product, said depolymerising operation being car
of gummy residue. The vapours from this ?ask
were passed through an iron tube of 56" in length,
ried'out in a column packed with iron or steel in
a divided state such as small pieces or ?bre to
and an internal diameter of 11/2", and the tube
yield substantially sulphur-free cyclopentadiene
was packed with steel wool. The tube was‘ elec
trically wound and the products were passed 20 as overhead at a column head temperature of 40°
through a water-cooled condenser into a flask
to 42° C. at a rate corresponding to the required
feed rate of the cyclopentadiene in its hydrogena
fitted with a solid CO2 trap. The material was
passed through the tube at two di?erent temper
atures and at di?erent rates. The following table
2. A process for the production of cyclopentane
gives the properties of the original material and
from the benzol forerunnlngs of a coal tar distil
the various products obtained:
late, comprising the steps of subjecting the fore
runnings to polymerisation, and producing a con
centrate having an’ approximate boiling range of
75° to 175° C., distilling the said concentrate for
Run 1
Run 2
Run 3
30 the separation as overhead of the light ends boil
Run 4
ing approximately at 78° to 80° C., consisting of
benzene mainly, together with some unsaturated
and sulphur compounds, and a residue fraction as
bottoms containing dicyclopentadiene, subjecting
Temp. of tube ____ __°O.. ...... __
210 290e300 290-300
said residue fraction to a depolymerising opera
Rate of addition of con
centrate. __. _ . .cc./hr_ _ ______ _ .
0. 186
0. 148
0. 282
0. 466
0. 8845
0. 8400
0. 8400
Vol. of concentrate/v01.
tion to convert dicyclopentadiene in said fraction
to cyclopentadiene, and subjecting cyclopenta
of tube/hour _________________ _ _
diene so obtained to hydrogenation in the pres
ence of a temperature moderating and reaction
Properties of product
Sp. gr.
60° F _______ -- 0.9150
I. B. P. ‘’ C ........... __
__________ __
79. 0
52. 5
52. 5
81. 0
84. 0
92. 5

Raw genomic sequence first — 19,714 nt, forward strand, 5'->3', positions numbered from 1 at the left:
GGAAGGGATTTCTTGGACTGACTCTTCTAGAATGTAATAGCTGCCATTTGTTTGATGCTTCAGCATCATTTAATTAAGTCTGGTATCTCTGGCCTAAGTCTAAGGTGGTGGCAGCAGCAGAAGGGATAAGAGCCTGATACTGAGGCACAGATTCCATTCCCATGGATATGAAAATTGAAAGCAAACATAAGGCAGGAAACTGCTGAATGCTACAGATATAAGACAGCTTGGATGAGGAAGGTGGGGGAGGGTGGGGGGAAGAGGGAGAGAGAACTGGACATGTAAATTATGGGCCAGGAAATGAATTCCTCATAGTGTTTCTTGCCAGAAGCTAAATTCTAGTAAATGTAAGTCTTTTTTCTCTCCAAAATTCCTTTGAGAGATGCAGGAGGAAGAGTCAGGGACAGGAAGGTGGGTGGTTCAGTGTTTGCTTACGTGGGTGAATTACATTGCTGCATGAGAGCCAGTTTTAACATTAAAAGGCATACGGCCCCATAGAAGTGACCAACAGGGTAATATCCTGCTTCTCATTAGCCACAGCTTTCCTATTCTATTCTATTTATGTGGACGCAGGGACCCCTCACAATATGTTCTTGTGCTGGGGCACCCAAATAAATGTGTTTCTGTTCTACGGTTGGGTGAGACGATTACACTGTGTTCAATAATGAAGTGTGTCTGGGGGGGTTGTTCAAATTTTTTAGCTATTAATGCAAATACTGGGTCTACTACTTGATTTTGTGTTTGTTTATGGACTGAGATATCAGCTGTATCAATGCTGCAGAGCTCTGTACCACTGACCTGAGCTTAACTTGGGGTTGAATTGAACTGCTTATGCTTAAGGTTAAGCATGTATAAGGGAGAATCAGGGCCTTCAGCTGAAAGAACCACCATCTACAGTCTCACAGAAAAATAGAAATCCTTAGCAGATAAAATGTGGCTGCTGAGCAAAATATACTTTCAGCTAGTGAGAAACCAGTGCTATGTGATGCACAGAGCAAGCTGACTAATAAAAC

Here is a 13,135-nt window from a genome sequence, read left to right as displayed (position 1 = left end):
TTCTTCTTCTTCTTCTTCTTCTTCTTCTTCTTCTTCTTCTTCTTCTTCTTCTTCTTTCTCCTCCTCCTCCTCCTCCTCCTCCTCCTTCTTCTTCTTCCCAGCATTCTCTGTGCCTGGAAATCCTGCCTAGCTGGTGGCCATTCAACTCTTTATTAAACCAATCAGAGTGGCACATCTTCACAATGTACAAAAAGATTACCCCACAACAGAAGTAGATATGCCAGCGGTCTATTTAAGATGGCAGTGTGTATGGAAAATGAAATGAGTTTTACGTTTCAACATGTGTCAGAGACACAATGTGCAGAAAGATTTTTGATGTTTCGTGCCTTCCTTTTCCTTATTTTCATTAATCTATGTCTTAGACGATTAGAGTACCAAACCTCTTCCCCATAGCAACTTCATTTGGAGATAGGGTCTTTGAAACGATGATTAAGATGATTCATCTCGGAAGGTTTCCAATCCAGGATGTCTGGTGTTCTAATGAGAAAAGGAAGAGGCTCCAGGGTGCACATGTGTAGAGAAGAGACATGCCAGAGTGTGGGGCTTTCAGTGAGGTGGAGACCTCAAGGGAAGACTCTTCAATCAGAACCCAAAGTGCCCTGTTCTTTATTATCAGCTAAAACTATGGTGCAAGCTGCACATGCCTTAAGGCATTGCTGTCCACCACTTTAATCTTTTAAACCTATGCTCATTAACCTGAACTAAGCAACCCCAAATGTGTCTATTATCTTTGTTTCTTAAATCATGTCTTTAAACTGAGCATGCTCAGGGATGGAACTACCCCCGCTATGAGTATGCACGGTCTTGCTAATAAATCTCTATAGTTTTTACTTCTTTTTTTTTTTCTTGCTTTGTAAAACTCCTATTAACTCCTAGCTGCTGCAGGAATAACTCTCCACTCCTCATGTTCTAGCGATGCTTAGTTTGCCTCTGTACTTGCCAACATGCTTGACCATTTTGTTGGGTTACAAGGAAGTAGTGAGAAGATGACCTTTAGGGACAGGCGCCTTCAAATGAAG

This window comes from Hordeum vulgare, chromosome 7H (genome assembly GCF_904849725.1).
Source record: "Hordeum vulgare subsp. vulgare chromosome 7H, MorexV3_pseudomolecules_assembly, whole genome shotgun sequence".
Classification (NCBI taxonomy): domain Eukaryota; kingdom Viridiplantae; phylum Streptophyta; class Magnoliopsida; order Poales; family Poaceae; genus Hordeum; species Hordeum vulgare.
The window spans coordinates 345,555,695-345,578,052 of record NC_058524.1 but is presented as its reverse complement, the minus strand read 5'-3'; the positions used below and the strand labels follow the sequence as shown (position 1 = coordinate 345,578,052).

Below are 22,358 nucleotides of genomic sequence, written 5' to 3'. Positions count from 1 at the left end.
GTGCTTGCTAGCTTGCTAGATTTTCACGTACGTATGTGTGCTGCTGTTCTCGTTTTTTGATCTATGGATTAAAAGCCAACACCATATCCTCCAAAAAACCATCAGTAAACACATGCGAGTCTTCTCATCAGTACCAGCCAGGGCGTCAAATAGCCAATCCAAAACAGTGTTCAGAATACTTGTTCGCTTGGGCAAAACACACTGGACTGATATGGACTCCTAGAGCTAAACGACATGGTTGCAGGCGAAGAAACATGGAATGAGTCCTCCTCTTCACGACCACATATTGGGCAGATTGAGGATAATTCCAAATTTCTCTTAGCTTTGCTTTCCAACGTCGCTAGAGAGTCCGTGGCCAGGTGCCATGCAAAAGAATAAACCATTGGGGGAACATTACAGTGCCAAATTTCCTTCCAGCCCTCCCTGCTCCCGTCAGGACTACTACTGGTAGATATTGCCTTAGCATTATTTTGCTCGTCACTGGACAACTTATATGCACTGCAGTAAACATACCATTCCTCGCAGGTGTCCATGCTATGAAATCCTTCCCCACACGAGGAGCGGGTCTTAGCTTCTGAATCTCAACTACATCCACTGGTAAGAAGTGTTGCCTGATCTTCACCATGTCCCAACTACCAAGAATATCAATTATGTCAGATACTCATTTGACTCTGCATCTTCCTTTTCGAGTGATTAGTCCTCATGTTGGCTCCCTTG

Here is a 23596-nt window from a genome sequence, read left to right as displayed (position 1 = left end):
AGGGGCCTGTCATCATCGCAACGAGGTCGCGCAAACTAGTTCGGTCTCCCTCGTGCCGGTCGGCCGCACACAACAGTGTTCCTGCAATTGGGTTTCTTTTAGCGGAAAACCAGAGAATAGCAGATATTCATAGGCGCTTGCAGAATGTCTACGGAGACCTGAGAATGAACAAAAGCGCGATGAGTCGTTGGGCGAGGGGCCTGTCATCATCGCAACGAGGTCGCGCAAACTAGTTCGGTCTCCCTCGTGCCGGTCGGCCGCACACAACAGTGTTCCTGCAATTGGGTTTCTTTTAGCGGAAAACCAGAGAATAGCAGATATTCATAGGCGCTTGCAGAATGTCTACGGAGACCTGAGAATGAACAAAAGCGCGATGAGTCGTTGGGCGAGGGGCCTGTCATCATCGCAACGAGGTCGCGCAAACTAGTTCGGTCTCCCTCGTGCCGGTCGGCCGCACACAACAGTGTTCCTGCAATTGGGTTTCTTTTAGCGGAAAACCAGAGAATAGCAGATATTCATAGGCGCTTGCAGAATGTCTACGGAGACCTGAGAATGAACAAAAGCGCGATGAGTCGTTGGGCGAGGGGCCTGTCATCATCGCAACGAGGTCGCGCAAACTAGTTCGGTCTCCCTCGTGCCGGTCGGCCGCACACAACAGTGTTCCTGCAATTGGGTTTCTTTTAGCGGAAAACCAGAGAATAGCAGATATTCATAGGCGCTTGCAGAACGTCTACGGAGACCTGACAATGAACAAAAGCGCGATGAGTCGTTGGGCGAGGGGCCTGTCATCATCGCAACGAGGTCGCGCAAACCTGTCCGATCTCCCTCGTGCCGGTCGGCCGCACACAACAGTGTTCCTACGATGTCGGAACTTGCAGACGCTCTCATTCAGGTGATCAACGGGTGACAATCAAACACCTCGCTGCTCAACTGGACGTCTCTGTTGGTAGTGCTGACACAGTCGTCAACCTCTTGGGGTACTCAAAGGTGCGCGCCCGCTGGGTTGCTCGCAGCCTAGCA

98. 0
109. 5
153. 0
166. 5
66. 5
68. 5
76. 5
81. 5
94. 5
54. 5
55. 5
57. 5
59. 5
62. 5
65. 5
56. 5
58. 5 45
64. 5
74. 5
167. 5
I 80
80. 5
90. 5
88. 5
174. 5
173. 5
175. 5
Bromine number Fran
cis) __________ __(_____ -_
stabilising diluent, to yield the cyclopentane prod
uct, said hydrogenation of the cyclopentadiene
product being carried out in the use of a molybde
num oxide-alumina type of catalyst at a temper
ature of the order of 400° C., at a pressure of the
order of 200 lbs. per square inch, at an input rate
of the order of 1.0 volume/volume of catalyst/
hour in the’ presence of hydrogen in substantial
excess of the proportion taking part in the reac
3. A process for the hydrogenation of cyclopen
tadiene for the production of cyclopentane, com
prising diluting the cyclopentadiene with not sub
stantially less than four times its volume of an
726 g. of the product from run 4 was distilled,
and the yield of cyclopentadiene was found to
be 271 g., or 38 per cent by weight. This indicated 55 inert diluent material to serve as a reaction tem
perature moderating and reaction stabilising dil
that almost complete de-polymerisation had oc
uent and carrying out the hydrogenation reaction
curred, since the dioyclopentadiene content of the
in the use of a molybdenum oxide-alumina type
starting material was 39 per cent by weight. The
of catalyst at a temperature of the order of 400°
mixture so obtained was fed as before to a hydro
genation unit, and the products were cyclopen 60 C., at a pressure of the order of 200 lbs. per square
inch, at an input rate of the order of 1.0 Volume/
tane and re?ned benzol.
volume of catalyst/hour and in the presence of a
It will be seen from the table that 210° C. is not
quantity of hydrogen inthe proportion of at least
a sui?ciently high temperature to effect complete
de-polymerisation under the conditions indicated,
but the reaction was complete at all rates of ad
dition used at 290° C.-300° C. '
We claim:
1. A process for the production of cyclopentane
from the benzol forerunnings of a coal tar distil
5000 cubic feet of hydrogen per barrel of feed, to
yield the cyclopentane product.